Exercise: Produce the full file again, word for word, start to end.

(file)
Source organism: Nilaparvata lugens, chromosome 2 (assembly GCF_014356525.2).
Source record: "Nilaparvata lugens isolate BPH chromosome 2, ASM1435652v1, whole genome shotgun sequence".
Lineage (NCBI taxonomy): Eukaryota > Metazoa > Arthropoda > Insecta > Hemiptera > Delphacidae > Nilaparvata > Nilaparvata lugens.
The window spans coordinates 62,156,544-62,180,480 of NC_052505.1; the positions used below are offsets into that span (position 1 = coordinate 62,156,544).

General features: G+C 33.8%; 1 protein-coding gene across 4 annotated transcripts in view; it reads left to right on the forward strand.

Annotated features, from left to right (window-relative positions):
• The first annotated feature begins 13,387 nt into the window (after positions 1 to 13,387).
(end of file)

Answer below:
Source organism: Nilaparvata lugens, chromosome 2 (assembly GCF_014356525.2).
Source record: "Nilaparvata lugens isolate BPH chromosome 2, ASM1435652v1, whole genome shotgun sequence".
Lineage (NCBI taxonomy): Eukaryota > Metazoa > Arthropoda > Insecta > Hemiptera > Delphacidae > Nilaparvata > Nilaparvata lugens.
The window spans coordinates 62,156,544-62,180,480 of NC_052505.1; the positions used below are offsets into that span (position 1 = coordinate 62,156,544).

General features: G+C 33.8%; 1 protein-coding gene across 4 annotated transcripts in view; it reads left to right on the forward strand.

Annotated features, from left to right (window-relative positions):
• The first annotated feature begins 13,387 nt into the window (after positions 1 to 13,387).